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September 9, 1922


JAMA. 1922;79(11):909. doi:10.1001/jama.1922.02640110049020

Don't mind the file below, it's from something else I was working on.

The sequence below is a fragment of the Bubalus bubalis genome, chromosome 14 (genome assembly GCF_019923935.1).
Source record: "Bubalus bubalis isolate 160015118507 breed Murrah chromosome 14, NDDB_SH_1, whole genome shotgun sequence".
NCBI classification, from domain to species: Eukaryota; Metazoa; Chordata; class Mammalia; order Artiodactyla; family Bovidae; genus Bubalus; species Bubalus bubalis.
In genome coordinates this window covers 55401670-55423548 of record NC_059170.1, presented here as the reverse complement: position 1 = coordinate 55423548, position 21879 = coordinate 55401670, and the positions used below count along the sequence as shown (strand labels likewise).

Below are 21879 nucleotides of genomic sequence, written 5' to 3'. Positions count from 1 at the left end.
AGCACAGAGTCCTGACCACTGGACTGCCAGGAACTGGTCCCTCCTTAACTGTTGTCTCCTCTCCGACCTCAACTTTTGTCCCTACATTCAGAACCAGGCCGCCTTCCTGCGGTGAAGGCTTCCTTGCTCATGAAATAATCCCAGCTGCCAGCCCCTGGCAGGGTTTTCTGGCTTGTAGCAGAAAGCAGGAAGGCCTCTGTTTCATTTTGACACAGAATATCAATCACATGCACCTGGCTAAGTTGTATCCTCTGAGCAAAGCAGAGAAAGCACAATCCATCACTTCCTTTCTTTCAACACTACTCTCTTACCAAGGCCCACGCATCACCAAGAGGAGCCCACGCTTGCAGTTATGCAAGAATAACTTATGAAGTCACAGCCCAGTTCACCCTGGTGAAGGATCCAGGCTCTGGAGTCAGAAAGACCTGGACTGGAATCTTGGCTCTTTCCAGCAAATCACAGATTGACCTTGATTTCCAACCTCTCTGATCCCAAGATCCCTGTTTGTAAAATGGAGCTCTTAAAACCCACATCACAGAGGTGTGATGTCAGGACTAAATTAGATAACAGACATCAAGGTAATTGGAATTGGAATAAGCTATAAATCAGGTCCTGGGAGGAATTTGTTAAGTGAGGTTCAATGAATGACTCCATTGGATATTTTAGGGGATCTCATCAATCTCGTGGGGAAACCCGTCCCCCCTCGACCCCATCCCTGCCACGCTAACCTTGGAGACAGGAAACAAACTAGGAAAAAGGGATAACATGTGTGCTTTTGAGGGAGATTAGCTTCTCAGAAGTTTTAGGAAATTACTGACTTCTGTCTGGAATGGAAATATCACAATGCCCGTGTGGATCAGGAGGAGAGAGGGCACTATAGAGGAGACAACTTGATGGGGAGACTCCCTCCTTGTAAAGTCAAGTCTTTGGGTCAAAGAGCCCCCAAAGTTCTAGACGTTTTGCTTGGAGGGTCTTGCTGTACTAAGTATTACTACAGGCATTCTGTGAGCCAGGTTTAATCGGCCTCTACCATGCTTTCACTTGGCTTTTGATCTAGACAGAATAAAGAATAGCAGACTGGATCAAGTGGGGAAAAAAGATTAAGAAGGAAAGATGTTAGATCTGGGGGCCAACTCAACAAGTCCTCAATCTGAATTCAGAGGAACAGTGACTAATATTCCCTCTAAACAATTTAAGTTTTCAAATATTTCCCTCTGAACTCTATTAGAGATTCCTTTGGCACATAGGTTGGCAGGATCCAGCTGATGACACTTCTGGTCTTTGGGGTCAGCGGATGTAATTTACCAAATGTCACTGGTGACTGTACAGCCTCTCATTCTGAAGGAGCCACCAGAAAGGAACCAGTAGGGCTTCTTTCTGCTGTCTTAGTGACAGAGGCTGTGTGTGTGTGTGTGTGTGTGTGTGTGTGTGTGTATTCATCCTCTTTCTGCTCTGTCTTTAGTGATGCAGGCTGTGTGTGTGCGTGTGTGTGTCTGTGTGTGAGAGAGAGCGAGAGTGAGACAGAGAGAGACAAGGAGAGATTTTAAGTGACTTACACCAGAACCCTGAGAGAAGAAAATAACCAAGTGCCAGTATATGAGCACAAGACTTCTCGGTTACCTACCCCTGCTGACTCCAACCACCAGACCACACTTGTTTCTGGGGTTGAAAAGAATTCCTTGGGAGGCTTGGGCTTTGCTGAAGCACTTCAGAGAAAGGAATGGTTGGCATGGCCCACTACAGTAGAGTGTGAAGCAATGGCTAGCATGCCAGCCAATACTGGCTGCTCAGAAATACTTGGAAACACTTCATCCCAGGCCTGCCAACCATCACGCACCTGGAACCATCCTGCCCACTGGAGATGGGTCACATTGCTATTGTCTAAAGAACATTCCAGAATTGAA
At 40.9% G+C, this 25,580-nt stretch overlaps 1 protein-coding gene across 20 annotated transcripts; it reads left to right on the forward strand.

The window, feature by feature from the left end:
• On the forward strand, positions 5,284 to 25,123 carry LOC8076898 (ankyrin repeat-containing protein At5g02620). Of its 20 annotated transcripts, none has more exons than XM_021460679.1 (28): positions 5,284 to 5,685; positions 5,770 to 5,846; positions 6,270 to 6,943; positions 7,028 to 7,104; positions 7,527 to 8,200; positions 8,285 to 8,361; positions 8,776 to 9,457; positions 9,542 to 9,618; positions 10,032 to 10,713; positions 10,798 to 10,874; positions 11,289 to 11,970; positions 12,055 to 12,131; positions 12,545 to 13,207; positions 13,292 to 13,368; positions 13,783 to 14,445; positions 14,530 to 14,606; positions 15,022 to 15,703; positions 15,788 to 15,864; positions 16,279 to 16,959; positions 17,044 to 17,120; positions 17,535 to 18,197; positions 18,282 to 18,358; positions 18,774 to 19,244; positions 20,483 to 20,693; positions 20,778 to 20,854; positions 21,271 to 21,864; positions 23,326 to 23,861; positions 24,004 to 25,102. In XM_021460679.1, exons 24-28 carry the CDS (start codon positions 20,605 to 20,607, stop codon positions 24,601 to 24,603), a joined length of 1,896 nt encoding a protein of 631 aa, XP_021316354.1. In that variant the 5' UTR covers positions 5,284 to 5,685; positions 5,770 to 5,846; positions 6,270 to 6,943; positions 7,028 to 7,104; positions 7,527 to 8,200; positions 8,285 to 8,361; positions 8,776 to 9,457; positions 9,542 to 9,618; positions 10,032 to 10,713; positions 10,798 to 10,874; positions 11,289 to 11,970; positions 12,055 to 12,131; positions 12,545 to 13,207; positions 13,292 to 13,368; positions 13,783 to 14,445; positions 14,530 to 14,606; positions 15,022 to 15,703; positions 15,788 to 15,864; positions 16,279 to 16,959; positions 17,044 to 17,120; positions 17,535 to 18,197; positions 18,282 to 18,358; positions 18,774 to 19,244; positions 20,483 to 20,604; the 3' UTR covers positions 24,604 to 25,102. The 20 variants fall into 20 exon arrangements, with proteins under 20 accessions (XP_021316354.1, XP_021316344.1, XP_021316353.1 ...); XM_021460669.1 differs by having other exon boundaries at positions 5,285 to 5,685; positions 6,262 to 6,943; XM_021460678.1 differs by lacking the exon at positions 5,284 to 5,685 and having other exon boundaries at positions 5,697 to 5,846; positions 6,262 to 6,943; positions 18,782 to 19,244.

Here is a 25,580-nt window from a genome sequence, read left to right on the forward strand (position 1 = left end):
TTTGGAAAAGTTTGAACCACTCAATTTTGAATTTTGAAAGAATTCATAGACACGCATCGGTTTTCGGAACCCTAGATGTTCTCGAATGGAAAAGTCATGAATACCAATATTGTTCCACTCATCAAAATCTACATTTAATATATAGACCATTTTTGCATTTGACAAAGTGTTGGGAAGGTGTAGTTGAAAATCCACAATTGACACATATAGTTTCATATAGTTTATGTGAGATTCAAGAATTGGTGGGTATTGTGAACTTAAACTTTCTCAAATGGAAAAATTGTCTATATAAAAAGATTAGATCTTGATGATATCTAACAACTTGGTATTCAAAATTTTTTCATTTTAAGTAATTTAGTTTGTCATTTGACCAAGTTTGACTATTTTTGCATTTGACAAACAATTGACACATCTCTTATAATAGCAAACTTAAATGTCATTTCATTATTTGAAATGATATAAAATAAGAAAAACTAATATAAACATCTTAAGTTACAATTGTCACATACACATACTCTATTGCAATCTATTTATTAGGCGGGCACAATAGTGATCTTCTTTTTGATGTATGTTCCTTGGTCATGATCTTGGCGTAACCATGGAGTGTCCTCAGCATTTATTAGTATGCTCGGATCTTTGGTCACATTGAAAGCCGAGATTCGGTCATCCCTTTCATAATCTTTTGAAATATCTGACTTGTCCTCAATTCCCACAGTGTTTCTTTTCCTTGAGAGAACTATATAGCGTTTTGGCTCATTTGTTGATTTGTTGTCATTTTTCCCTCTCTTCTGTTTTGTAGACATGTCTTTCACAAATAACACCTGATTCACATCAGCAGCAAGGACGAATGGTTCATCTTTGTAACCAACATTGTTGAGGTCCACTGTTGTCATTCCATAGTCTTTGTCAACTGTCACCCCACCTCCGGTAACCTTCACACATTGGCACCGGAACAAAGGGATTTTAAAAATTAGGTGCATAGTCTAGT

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Lessened Ability to Distinguish Colors as a Sign of Fatigue  As the result of the systematic examination of athletes following various forms of physical exertion, it has been shown that as the body becomes fatigued the ability to distinguish colors becomes much diminished. According to Boehmig, who has an article on the subject in the Münchener medizinische Wochenschrift, certain subjects who, when examined immediately before the physical performance, were found to possess a perfectly normal ability to distinguish colors, were unable, after the body became fatigued, to recognize the color of very small red and green objects, and some presented transient scotomas, which, however, were of a mild sort, so that the subjects were frequently not aware of their existence. In the case of heavy smokers and those addicted to alcohol, the manifestations appeared in a more marked form. The so-called fatigue substances will doubtless have to be assumed to

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